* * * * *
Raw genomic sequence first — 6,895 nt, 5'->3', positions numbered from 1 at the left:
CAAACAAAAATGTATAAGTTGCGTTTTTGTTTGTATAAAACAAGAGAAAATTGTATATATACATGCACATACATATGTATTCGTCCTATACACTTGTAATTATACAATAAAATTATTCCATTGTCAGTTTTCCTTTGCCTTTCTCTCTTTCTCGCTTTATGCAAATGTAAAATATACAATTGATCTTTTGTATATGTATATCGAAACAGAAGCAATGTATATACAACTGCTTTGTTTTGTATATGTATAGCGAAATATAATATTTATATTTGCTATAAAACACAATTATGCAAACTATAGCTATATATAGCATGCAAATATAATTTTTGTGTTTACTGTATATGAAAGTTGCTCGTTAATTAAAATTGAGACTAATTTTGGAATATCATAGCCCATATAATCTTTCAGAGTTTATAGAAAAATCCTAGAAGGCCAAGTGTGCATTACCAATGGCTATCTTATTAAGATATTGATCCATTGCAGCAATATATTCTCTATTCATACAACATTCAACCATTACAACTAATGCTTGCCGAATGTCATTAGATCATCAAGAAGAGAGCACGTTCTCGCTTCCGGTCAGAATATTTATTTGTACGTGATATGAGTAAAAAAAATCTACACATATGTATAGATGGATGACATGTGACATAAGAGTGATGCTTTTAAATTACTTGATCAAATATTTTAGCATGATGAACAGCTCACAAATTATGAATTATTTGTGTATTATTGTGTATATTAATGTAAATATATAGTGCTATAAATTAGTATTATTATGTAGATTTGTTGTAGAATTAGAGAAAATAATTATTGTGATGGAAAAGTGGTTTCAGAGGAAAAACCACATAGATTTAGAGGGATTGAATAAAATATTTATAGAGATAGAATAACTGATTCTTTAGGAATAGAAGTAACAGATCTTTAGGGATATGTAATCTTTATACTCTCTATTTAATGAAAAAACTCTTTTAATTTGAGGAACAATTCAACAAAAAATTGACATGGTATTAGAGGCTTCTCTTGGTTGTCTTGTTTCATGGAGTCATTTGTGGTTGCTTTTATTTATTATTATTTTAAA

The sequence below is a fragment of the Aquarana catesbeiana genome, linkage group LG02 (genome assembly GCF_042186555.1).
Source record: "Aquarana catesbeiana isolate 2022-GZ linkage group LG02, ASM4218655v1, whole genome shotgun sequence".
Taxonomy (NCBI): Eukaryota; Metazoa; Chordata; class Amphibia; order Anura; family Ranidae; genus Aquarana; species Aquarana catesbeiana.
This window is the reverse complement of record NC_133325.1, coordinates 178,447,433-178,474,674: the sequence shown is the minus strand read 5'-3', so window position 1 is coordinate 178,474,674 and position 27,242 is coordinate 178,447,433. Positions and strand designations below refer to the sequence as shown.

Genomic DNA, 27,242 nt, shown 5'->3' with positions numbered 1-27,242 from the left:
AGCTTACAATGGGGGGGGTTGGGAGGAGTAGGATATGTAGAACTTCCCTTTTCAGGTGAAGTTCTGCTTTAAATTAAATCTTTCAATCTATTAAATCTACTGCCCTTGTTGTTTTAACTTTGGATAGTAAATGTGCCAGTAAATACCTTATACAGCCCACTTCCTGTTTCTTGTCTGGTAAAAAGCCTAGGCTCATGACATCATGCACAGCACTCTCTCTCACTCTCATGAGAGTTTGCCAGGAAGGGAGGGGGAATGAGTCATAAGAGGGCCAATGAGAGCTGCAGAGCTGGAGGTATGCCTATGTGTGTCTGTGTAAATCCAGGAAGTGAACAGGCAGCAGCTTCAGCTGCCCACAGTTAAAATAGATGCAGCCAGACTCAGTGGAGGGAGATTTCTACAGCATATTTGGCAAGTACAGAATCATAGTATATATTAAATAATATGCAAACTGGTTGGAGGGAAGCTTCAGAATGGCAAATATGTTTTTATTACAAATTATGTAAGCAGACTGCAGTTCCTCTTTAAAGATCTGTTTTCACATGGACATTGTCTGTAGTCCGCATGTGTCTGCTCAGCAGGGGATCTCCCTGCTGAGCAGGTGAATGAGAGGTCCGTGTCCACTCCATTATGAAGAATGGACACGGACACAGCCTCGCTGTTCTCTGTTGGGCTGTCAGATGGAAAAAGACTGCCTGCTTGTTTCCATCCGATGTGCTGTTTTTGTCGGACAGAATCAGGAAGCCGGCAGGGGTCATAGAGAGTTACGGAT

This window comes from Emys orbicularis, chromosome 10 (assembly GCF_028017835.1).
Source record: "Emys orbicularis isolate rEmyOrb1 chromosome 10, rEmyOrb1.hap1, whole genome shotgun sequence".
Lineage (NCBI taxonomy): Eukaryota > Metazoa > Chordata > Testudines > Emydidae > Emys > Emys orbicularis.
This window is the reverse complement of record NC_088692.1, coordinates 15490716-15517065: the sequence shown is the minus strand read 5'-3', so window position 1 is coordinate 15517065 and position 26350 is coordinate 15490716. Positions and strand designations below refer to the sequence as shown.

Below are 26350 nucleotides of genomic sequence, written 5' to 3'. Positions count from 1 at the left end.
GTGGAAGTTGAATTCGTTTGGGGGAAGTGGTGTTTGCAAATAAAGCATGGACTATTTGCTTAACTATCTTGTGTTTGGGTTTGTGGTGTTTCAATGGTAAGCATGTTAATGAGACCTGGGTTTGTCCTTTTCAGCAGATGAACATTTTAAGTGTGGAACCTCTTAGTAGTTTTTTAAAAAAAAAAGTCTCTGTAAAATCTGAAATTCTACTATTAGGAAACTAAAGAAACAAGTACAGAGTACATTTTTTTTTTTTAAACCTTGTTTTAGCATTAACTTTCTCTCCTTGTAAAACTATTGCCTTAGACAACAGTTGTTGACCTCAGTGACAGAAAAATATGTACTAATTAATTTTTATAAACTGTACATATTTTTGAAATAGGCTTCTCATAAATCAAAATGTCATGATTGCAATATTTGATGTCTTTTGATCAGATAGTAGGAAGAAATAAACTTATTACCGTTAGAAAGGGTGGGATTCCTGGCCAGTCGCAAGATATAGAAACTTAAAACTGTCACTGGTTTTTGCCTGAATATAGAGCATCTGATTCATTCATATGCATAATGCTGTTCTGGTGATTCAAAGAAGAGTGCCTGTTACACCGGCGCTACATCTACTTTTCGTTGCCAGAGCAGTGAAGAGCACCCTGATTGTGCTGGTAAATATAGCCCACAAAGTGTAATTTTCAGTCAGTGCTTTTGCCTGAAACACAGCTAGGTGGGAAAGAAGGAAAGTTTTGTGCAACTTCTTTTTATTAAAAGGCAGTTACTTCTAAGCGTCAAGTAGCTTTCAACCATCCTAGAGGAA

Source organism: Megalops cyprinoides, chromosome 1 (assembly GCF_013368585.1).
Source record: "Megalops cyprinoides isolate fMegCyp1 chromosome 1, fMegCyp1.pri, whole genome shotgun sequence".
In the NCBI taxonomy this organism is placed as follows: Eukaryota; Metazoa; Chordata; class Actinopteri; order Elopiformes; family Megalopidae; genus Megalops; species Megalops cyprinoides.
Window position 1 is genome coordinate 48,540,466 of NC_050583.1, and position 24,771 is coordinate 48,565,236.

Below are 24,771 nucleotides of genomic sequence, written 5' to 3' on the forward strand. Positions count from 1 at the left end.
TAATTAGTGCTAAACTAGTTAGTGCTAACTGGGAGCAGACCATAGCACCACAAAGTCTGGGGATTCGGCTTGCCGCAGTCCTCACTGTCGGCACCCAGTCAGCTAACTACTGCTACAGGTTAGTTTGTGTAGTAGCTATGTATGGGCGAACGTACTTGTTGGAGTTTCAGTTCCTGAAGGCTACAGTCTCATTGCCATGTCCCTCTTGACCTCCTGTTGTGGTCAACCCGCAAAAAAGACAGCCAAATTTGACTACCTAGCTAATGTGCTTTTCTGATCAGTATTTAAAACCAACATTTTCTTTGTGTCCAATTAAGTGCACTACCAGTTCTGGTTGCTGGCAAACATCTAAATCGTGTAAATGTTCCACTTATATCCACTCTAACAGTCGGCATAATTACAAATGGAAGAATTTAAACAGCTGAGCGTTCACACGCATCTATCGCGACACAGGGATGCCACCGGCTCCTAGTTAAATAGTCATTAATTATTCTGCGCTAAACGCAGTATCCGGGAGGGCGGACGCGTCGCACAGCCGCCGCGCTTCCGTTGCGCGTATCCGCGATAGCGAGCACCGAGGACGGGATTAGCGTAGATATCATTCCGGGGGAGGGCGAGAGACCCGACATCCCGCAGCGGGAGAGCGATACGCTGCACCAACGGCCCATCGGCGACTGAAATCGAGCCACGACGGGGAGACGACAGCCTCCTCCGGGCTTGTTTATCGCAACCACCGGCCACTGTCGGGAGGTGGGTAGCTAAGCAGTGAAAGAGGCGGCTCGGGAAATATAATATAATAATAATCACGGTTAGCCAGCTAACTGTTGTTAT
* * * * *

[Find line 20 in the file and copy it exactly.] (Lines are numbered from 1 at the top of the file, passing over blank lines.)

TAATTAGTGCTAAACTAGTTAGTGCTAACTGGGAGCAGACCATAGCACCACAAAGTCTGGGGATTCGGCTTGCCGCAGTCCTCACTGTCGGCACCCAGTCAGCTAACTACTGCTACAGGTTAGTTTGTGTAGTAGCTATGTATGGGCGAACGTACTTGTTGGAGTTTCAGTTCCTGAAGGCTACAGTCTCATTGCCATGTCCCTCTTGACCTCCTGTTGTGGTCAACCCGCAAAAAAGACAGCCAAATTTGACTACCTAGCTAATGTGCTTTTCTGATCAGTATTTAAAACCAACATTTTCTTTGTGTCCAATTAAGTGCACTACCAGTTCTGGTTGCTGGCAAACATCTAAATCGTGTAAATGTTCCACTTATATCCACTCTAACAGTCGGCATAATTACAAATGGAAGAATTTAAACAGCTGAGCGTTCACACGCATCTATCGCGACACAGGGATGCCACCGGCTCCTAGTTAAATAGTCATTAATTATTCTGCGCTAAACGCAGTATCCGGGAGGGCGGACGCGTCGCACAGCCGCCGCGCTTCCGTTGCGCGTATCCGCGATAGCGAGCACCGAGGACGGGATTAGCGTAGATATCATTCCGGGGGAGGGCGAGAGACCCGACATCCCGCAGCGGGAGAGCGATACGCTGCACCAACGGCCCATCGGCGACTGAAATCGAGCCACGACGGGGAGACGACAGCCTCCTCCGGGCTTGTTTATCGCAACCACCGGCCACTGTCGGGAGGTGGGTAGCTAAGCAGTGAAAGAGGCGGCTCGGGAAATATAATATAATAATAATCACGGTTAGCCAGCTAACTGTTGTTAT